Death, Nothingness, Subjectivity

03 Nov 2021 06:23 - 26 Nov 2022 03:17
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    • Oh this appeared in a volume edited by Daniel Kolak of I Am You. That makes sense I guess.
    • To Chapman (unsent I think)

      • Alithough I pointed you to this paper, I have to say on reading it closely I did not like it. It rests on a really crude kind of reading, taking metaphorical attempts to describe death and then pointing out that they aren't literally true.
      • In developing a plausible alternative, my operating assumptions and guiding philosophy will be resolutely naturalistic, materialist, and non-dualist. I assume only a single universe of interconnected phenomena, a universe devoid of souls, spirits, mental essences, and the like. In particular, persons, on this account, are not possessed of any essential core identity (an indivisible self or soul)
        • I'm starting to doubt these assumptions. I mean, yeah, it sounds great: science and Buddha agree, there is no self, no fixed identity, we are just collections of reflexes and dispositions. Well, the collectivity that calls itself "me", right now, the one with the job and house and family and social security number, says, you can't just do that. I assert myself.
        • But OK, I largely agree. There such things as persons, but they are without an essential identity.
      • "When I die I won't go to heaven or hell, there will just be nothingness." Asimov's naturalistically based skepticism about heaven or hell is common among secularists... but he commits an equally common fallacy in his blithe assumption about nothingness, namely that it could "be." By substituting nothingness for heaven and hell, Asimov implies that it awaits us after death. Indeed the word itself, with the suffix "ness," conjures up the strange notion of "that stuff which does not exist."
      • "It might be nice to believe such a theory, but isn't the truth starker? This life is the only existence there is; afterward there is nothing." Although he probably doesn't mean to, with these words Nozick may suggest to the unwary that "nothing" is something like a state into which we go and never return
        • Actually he doesn't do that at all, he doesn't say "we enter into nothingness" or somesuch, he says there is nothing, which is as close as you can get to accurate without abandoning the constraints of grammar. I suppose a more accurate form would be, the sum total of my personal experience is bounded in time, it had a definite start and a definite end. Between \(t_{birth}\) and \(t_{death}\), there was me; after \(t_{death}\), no more me, as it was before \(t_{birth}\).
      • The Burgess example is a lot more on-point.
      • Although the fear of death is undoubtedly biological and hence unavoidable to some extent, the fear of nothingness, of the black abyss, can be dealt with successfully. This involves seeing, and then actually feeling, if possible, that your death is not the end of experience. It is the end of this experiencer most definitely, but that end is not followed by the dying of the light. Experience, I will argue, is quite impervious to the hooded figure who leads his unwilling charges into the night.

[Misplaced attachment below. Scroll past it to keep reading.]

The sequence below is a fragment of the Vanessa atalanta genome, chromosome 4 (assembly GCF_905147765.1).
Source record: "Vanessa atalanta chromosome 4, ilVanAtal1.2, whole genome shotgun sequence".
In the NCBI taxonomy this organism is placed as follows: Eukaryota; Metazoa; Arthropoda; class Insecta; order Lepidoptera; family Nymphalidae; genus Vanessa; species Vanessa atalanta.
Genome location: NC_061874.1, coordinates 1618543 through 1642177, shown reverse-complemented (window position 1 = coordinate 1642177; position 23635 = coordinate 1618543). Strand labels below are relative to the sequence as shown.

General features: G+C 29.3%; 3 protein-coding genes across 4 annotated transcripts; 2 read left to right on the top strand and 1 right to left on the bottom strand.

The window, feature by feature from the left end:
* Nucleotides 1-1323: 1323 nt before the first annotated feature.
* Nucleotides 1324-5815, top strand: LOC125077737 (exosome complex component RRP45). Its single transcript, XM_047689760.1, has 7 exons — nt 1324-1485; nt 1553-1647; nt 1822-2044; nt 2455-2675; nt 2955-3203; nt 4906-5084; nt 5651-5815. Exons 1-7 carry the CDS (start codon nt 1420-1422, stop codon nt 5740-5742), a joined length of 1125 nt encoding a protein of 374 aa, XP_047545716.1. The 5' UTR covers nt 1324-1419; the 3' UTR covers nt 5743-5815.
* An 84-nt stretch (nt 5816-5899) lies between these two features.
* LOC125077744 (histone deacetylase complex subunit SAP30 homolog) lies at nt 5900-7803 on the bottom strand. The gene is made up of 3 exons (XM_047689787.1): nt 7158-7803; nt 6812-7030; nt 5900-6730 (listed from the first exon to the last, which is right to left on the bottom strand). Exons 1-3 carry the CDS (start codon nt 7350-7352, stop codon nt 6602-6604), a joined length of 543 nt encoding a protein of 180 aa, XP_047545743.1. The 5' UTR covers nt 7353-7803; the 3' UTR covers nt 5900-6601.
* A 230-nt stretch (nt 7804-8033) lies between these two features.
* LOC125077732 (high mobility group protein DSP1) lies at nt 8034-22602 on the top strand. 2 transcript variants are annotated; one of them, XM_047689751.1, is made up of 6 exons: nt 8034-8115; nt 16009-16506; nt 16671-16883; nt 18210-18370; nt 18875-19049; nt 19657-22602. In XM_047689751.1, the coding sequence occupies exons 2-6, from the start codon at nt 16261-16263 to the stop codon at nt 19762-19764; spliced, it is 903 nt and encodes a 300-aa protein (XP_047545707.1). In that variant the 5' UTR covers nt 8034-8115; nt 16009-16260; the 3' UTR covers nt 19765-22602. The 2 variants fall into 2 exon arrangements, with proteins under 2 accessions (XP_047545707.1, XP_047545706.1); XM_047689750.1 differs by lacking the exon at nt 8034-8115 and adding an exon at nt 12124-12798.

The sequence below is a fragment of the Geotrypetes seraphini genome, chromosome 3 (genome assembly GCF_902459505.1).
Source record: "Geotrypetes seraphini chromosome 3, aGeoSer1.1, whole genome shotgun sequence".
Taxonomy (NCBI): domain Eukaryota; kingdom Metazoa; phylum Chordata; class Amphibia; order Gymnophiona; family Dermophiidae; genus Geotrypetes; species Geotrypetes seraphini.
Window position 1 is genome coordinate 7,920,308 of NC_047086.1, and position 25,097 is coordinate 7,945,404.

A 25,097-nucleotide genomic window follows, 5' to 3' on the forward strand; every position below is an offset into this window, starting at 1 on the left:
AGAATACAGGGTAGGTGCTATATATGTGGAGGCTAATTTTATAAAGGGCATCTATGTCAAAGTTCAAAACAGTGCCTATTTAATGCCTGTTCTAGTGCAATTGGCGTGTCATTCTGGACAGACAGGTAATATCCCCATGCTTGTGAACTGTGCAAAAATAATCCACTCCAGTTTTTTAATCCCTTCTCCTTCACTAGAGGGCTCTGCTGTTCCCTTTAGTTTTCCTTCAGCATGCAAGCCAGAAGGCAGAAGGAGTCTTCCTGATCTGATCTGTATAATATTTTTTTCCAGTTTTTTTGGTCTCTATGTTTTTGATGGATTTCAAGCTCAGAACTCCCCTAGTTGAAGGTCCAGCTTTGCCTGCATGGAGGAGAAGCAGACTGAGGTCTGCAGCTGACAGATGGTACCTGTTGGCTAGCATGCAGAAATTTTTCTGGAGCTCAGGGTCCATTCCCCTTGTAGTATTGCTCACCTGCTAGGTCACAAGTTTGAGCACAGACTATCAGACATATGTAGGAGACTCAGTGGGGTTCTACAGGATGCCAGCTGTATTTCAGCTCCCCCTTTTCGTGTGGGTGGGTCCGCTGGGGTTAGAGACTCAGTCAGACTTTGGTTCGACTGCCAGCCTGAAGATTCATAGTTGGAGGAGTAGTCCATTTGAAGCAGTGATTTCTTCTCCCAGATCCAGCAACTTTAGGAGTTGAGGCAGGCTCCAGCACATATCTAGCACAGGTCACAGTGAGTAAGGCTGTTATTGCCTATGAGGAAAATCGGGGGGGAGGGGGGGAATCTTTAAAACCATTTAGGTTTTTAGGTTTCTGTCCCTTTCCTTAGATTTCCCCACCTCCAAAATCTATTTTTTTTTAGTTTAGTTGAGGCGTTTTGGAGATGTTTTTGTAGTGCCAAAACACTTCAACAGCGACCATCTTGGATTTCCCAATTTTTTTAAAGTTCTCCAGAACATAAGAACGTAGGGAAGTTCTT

• For the subject, awareness is constant throughout life; the "nothingness" of unconsciousness cannot be an experienced actuality.
        • This seems unobjectionable but I'm going to object anyway. Awareness is not constant, every night we enter an altered state of consciousness that is a complete disruption of daytime consciousness.
      • His point may be that the world continues without us:
        • The second question ("What's next?") is a little trickier, because, unless we suppose that my death is coincident with the end of the entire universe, we can't responsibly answer "nothing." Nothing is precisely what can't happen next. What happens next must be something, and part of that something consists in various sorts of consciousness. In the very ordinary sense that other centers of awareness exist and come into being, experience continues after my death. This is the something (along with many other things) which follows the end of my particular set of experiences.
        • As I tried to make clear above, subjectivities--centers of awareness--don't have beginnings and endings for themselves, rather they simply find themselves in the world...Of course we know that they are not always in place from an objective standpoint, but their own non-being is never an experienced actuality for them.
        • That is interesting. Maybe he is saying that a person seen from outside has a beginning and and end, but from the inside does not. Which is kind of true, if not for the fact that we can reflect on ourselves, that is, see ourselves (with distortions) from the outside.
        • I propose that we should anticipate the subjective sense of always having been present, experienced within a different context, the context provided by those subjectivities which exist or come into being.
        • This is coming close to the I Am You theory that there is just one person.
        • So when I say that you should look forward, at death, to the "subjective sense of always having been present," I am speaking rather loosely, for it is not you--not this set of personal characteristics--that will experience "being present." Rather, it will be another set of characteristics (in fact, countless sets) with the capacity, perhaps, for completely different sorts of experience. But, despite these (perhaps radical) differences, it will share the qualitatively very same sense of always having been here, and, like you, will never experience its cessation.